Devonia and Steve Stein Fellowship in the Study of American Religions
The Department of Religious Studies together with Deborah Pettry have created the Devonia and Steve Stein Fellowship in the Study of American Religions to honor one of the Department’s most beloved teachers.
Who are Devonia and Steve Stein?
Devonia and Steve Stein moved to Bloomington in 1970, when Steve joined the Department of Religious Studies as one of its first junior faculty members, after receiving a PhD in American Religious History from Yale University. In thirty-five years at IU, Steve became one of the university’s most distinguished professors—a reputation officially recognized in 1995, when he was awarded a Chancellor’s Professorship in Teaching and Research and Indiana University's Tracy M. Sonneborn Award for Excellence in Teaching and Research. A two-time recipient of National Endowment for the Humanities Fellowship, Steve’s research ranged from the canonical, with particular expertise in Jonathan Edwards leading to his work as the editor of three volumes of the Yale Edition of Edwards’ writings, to the new and disruptive. His comprehensive research on the Shakers inspired influential work on new religious movements and dissenting religious communities in the U.S.
Steve is the recipient of several teaching awards, but the best testimony of the work he did in the classroom comes from former students. Many recall Steve’s renowned introductory classes, including “The Cult Controversy,” “New Religious Movements” and “Religion and Violence,” as well as his extraordinary work ethic and dedication to students. This extended beyond the classroom, as he and Devonia often hosted students in their home. Devonia shared his dedication to students, both from the university and younger, often volunteering in the local public schools. Much of her time was devoted to social action within the larger Bloomington community including serving on the Monroe County Welfare Board and as a Bloomington Human Resources Commission Member. She was active in the Democratic party and served as the Volunteer Coordinator for Tomilea Allison’s successful 1983 and 87 mayoral campaigns.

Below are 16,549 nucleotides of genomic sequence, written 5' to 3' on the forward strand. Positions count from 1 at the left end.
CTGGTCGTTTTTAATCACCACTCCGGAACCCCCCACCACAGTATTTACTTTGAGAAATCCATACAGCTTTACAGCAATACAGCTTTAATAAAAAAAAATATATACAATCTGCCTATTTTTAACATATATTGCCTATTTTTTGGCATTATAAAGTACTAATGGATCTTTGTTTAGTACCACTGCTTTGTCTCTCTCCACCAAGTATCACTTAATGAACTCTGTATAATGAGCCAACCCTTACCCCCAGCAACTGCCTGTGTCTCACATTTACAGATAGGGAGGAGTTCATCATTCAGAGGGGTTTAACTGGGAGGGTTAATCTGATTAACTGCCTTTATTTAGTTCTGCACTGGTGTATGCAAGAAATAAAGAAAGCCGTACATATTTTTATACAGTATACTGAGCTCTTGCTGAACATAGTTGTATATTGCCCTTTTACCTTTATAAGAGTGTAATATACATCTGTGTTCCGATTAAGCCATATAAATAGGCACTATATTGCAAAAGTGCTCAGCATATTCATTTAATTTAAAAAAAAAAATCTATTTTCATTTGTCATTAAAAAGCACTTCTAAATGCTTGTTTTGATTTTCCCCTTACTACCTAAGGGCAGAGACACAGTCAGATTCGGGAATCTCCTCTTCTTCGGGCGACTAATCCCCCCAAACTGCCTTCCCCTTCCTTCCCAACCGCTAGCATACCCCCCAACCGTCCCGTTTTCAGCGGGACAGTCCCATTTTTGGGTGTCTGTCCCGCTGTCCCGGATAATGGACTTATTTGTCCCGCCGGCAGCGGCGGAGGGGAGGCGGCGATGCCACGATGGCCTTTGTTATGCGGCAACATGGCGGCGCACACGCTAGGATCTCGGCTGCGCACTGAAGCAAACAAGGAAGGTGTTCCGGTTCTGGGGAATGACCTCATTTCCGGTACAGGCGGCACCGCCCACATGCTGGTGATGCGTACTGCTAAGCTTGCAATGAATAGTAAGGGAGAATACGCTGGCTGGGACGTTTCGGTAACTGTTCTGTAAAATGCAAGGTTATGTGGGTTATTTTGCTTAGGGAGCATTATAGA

Throughout the years Devonia and Steve continued to collaborate closely on his research. Their partnership, rooted in the shared interest in religion and education that brought them together when they first met in college, contributed in numerous intangible ways to the culture of the department and deeply influenced the successful work he did during two terms as the Chair of the Department.
Together, Steve and Devonia intertwined their lives with the life of the Department. And as the Department enters a new era, with the hiring of many new faculty members, Steve and Devonia continue to define its character with their warmth and generosity.
What is the Devonia and Steve Stein Fellowship?
The Devonia and Steve Stein Fellowship in the Study of American Religions provides research support to religious studies graduate students working in the Religion in the Americas field. Each year the Fellowship may award up to two fellowships, in the fall and/or spring semester, in the amount of $500 each to graduate students presenting their research at an academic conference or traveling to an archive or other research site for a clearly defined purpose during the 2014-15 academic year or following summer.
What was the Kick Off event?
We were pleased to celebrate the Stein Fellowship kick-off September 6-7, 2013. This event featured conversations with graduates from the department who gathered to share their stories. Friday night's event featured presentation by Deborah Pettry, Nancy Hiller, and Heather Maritano. Festivities continued Saturday morning with a conversation with three of Steve’s former graduate students, Holly Folk, Steve Taysom, and Doug Winiarski.
Holly Folk is a cultural historian who works broadly in the areas of 19th and 20th century American religion. She is especially interested in groups that fall outside the ‘mainstream’, including new religious movements, communes and utopias, Native American religions, and Buddhism in America. Folk has presented papers on the history of chiropractic and religious utopianism. She has written many entries for The Encyclopedia of Evangelicalism, and her article on 19th century Catholic women appeared in The Encyclopedia of Women and Religion in North America. Folk is working on a book on early chiropractic and its ties to 19th century alternative medicine, and plans to continue to research how the metaphysical subculture of the Progressive Era responded to questions about science and religion. She teaches courses about religion in the United States and about the study of religion.
Stephen C. Taysom is a professor of religious studies at Cleveland State University. He is the author of Shakers, Mormons, and Religious Worlds: Conflicting Visions, Contested Boundaries and a contributor to Telling the Story of Mormon History. He has published in BYU Studies, Dialogue: A Journal of Mormon Thought, Mormon Historical Studies, and the Western Historical Quarterly. He and his family live in Shaker Heights, Ohio.
Doug Winiarski is an Associate Professor of Religious Studies at the University of Richmond Virginia. He is the author of Darkness Falls on the Land of Light: The Travail of New England Congregationalism, 1680-1770. Chapel Hill: University of North Carolina Press, Forthcoming.
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